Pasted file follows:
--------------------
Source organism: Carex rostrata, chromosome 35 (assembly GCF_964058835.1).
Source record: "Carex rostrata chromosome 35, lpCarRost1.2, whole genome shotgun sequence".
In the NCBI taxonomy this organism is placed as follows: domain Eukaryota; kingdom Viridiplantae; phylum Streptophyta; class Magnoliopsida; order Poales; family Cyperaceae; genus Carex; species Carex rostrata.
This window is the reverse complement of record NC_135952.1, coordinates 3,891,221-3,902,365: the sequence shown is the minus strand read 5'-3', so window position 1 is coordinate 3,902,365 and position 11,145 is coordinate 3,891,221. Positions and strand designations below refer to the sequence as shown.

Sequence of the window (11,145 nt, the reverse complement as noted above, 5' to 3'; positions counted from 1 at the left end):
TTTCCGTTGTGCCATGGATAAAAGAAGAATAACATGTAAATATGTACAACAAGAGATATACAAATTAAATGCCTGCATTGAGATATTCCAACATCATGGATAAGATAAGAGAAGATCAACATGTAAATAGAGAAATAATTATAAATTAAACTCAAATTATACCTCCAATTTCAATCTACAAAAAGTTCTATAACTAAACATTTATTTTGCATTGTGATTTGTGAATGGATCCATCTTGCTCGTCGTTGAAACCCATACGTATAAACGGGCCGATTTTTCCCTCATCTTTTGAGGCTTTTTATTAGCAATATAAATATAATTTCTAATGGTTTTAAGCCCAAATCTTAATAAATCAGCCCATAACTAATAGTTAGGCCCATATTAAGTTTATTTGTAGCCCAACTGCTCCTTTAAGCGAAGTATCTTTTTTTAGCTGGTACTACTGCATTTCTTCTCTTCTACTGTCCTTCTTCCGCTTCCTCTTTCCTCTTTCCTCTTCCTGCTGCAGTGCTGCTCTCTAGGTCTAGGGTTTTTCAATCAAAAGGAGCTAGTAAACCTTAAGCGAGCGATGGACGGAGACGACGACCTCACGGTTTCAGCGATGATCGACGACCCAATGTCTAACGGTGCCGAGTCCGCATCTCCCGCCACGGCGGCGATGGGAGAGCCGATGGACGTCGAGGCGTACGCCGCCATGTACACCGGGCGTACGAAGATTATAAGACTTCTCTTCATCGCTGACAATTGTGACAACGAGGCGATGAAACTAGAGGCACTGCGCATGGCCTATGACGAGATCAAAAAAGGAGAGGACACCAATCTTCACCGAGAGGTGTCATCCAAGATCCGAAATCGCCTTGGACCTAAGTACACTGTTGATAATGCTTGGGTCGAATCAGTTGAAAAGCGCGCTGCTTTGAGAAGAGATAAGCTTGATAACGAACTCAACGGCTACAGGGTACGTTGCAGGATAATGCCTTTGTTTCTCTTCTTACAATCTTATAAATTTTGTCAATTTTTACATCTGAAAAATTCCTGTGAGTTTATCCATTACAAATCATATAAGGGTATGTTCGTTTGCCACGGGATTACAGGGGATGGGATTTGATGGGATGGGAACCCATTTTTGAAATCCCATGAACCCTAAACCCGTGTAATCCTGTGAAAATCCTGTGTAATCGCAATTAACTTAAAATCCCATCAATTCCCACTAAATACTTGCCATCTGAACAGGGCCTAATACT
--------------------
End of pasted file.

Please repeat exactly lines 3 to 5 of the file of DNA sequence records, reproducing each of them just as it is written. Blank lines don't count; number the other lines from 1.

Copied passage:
In the NCBI taxonomy this organism is placed as follows: domain Eukaryota; kingdom Viridiplantae; phylum Streptophyta; class Magnoliopsida; order Poales; family Cyperaceae; genus Carex; species Carex rostrata.
This window is the reverse complement of record NC_135952.1, coordinates 3,891,221-3,902,365: the sequence shown is the minus strand read 5'-3', so window position 1 is coordinate 3,902,365 and position 11,145 is coordinate 3,891,221. Positions and strand designations below refer to the sequence as shown.

Sequence of the window (11,145 nt, the reverse complement as noted above, 5' to 3'; positions counted from 1 at the left end):